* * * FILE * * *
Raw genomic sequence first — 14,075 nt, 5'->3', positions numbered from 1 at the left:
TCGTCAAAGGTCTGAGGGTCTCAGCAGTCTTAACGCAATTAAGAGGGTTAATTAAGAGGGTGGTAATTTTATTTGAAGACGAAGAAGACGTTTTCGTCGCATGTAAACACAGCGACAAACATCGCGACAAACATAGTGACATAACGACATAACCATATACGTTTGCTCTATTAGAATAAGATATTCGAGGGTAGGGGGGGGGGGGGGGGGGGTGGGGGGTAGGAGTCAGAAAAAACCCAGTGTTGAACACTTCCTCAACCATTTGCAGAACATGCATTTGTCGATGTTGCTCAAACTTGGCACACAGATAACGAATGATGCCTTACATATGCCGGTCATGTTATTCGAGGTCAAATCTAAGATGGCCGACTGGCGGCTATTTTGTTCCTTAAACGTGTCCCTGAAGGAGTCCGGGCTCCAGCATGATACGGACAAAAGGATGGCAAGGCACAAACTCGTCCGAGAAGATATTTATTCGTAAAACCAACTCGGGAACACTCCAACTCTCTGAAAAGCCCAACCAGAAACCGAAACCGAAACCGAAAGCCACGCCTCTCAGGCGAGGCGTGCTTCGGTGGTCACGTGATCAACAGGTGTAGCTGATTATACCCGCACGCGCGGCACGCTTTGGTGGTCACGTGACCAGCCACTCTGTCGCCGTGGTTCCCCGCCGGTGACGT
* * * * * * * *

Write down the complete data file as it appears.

Raw genomic sequence first — 14,075 nt, 5'->3', positions numbered from 1 at the left:
TCGTCAAAGGTCTGAGGGTCTCAGCAGTCTTAACGCAATTAAGAGGGTTAATTAAGAGGGTGGTAATTTTATTTGAAGACGAAGAAGACGTTTTCGTCGCATGTAAACACAGCGACAAACATCGCGACAAACATAGTGACATAACGACATAACCATATACGTTTGCTCTATTAGAATAAGATATTCGAGGGTAGGGGGGGGGGGGGGGGGGGTGGGGGGTAGGAGTCAGAAAAAACCCAGTGTTGAACACTTCCTCAACCATTTGCAGAACATGCATTTGTCGATGTTGCTCAAACTTGGCACACAGATAACGAATGATGCCTTACATATGCCGGTCATGTTATTCGAGGTCAAATCTAAGATGGCCGACTGGCGGCTATTTTGTTCCTTAAACGTGTCCCTGAAGGAGTCCGGGCTCCAGCATGATACGGACAAAAGGATGGCAAGGCACAAACTCGTCCGAGAAGATATTTATTCGTAAAACCAACTCGGGAACACTCCAACTCTCTGAAAAGCCCAACCAGAAACCGAAACCGAAACCGAAAGCCACGCCTCTCAGGCGAGGCGTGCTTCGGTGGTCACGTGATCAACAGGTGTAGCTGATTATACCCGCACGCGCGGCACGCTTTGGTGGTCACGTGACCAGCCACTCTGTCGCCGTGGTTCCCCGCCGGTGACGT